The Incredible Shrinking Igloo
When we volunteered to recycle the foam panels used to make a kid-sized igloo for my daughter's class at school, I wrote this little story to explain what happened to the igloo.
We know that real igloos made of ice finally melt when the temperature dips below freezing. What happens to make-believe, polysterene foam igloos? If they go into the regular garbage, they take up space in the landfill. Instead, we have an incredible shrinking igloo.
Here’s how it works: First, your teachers took the igloo apart when it was time to redecorate the classroom. Then, we took home the bags of foam pieces. We carefully removed all of the tape, and put the foam pieces into the special bag from the recycling center.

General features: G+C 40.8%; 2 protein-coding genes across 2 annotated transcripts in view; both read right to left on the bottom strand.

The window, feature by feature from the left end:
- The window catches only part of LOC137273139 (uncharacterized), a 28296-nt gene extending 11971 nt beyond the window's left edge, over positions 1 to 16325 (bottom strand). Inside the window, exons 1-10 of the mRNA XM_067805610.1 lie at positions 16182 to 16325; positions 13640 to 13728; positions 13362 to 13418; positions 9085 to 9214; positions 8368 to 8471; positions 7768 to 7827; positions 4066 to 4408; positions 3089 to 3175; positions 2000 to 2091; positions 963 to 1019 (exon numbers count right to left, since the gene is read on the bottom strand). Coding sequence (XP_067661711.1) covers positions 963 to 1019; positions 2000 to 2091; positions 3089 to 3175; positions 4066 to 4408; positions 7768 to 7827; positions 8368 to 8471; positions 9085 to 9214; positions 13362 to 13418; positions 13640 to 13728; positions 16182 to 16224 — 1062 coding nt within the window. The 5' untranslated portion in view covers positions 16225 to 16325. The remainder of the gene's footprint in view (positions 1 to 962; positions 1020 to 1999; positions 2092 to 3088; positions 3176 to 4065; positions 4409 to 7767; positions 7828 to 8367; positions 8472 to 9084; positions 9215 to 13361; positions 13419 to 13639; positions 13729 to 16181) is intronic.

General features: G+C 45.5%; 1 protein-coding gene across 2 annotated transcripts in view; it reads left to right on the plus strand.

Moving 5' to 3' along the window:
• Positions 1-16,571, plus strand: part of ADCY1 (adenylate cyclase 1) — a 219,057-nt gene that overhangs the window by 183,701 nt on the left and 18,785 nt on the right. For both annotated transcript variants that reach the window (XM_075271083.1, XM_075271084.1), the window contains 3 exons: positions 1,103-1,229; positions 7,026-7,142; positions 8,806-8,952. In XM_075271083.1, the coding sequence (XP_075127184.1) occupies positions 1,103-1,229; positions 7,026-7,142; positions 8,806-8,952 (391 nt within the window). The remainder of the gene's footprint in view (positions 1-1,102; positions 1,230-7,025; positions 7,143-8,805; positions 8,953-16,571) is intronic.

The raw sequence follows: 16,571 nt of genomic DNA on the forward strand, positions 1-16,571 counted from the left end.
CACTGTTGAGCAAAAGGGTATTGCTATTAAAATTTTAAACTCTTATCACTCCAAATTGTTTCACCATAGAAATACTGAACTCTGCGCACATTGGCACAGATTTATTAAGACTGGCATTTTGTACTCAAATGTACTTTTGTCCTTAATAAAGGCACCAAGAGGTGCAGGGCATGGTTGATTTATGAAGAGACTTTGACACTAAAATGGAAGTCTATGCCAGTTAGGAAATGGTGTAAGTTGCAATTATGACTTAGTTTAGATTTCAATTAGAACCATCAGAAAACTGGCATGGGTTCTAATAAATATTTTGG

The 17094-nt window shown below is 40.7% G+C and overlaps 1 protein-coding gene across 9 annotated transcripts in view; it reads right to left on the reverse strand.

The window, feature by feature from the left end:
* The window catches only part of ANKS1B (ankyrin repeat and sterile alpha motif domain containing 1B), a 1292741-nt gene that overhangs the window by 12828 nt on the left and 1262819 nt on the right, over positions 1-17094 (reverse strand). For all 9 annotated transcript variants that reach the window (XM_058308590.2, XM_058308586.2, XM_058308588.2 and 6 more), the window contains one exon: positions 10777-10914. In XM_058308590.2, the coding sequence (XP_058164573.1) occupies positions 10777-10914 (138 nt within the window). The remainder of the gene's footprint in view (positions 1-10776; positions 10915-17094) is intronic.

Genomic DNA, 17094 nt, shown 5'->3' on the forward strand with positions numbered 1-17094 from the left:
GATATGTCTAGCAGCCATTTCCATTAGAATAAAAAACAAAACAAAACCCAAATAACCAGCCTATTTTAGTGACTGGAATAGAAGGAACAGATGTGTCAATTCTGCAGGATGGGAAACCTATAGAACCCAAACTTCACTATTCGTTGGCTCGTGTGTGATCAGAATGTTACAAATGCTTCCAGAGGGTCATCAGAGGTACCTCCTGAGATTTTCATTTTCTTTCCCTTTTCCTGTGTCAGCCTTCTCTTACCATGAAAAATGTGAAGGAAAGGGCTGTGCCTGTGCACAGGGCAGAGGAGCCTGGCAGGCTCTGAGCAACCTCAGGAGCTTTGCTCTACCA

The bag of foam gets transported to the recycling center, where it goes into a special machine, called the Styrocycler. Watch out! A specially trained operator pushes the button to make the machine chop and whir the foam into thousands of tiny little pieces.
Next, the machine squishes the foam into a dense log. Now all of that foam is taking a up a space 1/40th of its original size.
THE END, NOT REALLYThe foam will get used again to make some plastic things that you might see at the store someday. Maybe a picture frame or the case that holds a music cd. That’s the story of the incredible shrinking igloo. Instead of melting, it gets squished!